The jailed former executive director of the pro-democracy Open Russia movement, Andrei Pivovarov, has been charged with failure to provide authorities with details of his group, which had been added to "foreign agents" registry.
Pivovarov, who was arrested and placed in pretrial detention for two months last week after he was removed from a Warsaw-bound plane in St. Petersburg, wrote in a Telegram post that the charge is related to the Open Petersburg educational group that he established in 2017 and which the Justice Ministry labeled as a "foreign agent" in December.
If found guilty, Pivovarov faces a fine of up to 300,000 rubles ($4,100).
Russia's so-called "foreign agent" law was adopted in 2012 and has been modified repeatedly. It requires nongovernmental organizations that receive foreign assistance and that the government deems to be engaged in political activity to be registered, to identify themselves as "foreign agents," and to submit to audits.
Later modifications of the law targeted foreign-funded media, including RFE/RL.
On June 2, a court in the southern city of Krasnodar ruled that Pivovarov should be held for two months after he was accused of publishing a post on social media supporting a local election candidate last year on behalf of an "undesirable" organization.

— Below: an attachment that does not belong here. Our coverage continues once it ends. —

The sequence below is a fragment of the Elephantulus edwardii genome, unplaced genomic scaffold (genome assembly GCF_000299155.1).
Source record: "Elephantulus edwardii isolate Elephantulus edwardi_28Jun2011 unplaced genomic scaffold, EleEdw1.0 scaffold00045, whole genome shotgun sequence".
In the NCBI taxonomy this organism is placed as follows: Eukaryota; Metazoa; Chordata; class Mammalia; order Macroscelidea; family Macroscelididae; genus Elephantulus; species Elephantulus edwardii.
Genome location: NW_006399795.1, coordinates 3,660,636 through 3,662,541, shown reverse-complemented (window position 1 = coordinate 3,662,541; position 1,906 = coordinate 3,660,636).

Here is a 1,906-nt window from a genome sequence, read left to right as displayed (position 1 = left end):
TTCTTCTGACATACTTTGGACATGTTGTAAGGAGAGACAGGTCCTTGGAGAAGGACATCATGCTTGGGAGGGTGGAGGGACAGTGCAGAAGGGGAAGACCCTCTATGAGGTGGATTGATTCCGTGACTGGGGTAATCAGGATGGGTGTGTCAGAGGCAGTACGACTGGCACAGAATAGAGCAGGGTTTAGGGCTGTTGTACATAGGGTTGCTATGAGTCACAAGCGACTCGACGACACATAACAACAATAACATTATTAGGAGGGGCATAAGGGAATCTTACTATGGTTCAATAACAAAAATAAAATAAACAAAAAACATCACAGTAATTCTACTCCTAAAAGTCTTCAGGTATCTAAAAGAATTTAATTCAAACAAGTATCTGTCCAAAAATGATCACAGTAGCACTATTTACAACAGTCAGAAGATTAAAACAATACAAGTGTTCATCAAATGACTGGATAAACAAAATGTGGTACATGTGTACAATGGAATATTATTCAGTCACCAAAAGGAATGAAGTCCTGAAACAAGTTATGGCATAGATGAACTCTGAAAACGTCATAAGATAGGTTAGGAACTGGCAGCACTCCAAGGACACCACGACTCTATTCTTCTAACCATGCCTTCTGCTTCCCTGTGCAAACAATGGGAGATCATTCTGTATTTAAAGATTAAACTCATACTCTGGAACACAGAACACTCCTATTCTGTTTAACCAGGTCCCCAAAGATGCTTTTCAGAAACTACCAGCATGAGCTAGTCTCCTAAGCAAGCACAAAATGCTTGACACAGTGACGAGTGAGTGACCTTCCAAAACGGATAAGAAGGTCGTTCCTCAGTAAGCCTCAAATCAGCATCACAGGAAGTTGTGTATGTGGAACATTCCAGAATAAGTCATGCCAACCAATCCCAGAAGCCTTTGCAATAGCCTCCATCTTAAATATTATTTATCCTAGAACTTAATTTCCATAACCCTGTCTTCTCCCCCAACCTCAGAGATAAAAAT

Meanwhile, on June 7, the former chairman of Open Russia, Aleksandr Solovyov, left Russia for an unspecified country, saying he feared for his safety.
Last week, police searched Solovyov's home in Moscow in a probe launched into what investigators described "as damage imposed on a building belonging to the Moscow city administration."
The search was conducted after another Kremlin critic, opposition politician and former State Duma Deputy Dmitry Gudkov was placed in custody on June 1 on suspicion he failed to pay a debt under a lease agreement for a nonresidential premise in 2015-17.
Gudkov was released on June 3 and left Russia for Ukraine .
Open Russia was financed by Russian tycoon Mikhail Khodorkovsky, who moved to London after spending 10 years in prison in Russia on charges widely seen as political revenge for challenging President Vladimir Putin's rule.
The organization associated with Pivovarov was based in Russia and no longer legally connected with the London-based group with the same name, which ended operations in 2017.
Leaders of the Russian-based Open Russia dissolved the group in late May after the authorities designated it an "undesirable" organization in order to protect its supporters from further " harassment " by the Russian authorities.
The "undesirable organization" law, adopted in May 2015, was part of a series of regulations pushed by the Kremlin that squeezed many nonprofit and nongovernmental organizations that received funding from foreign sources -- mainly from Europe and the United States.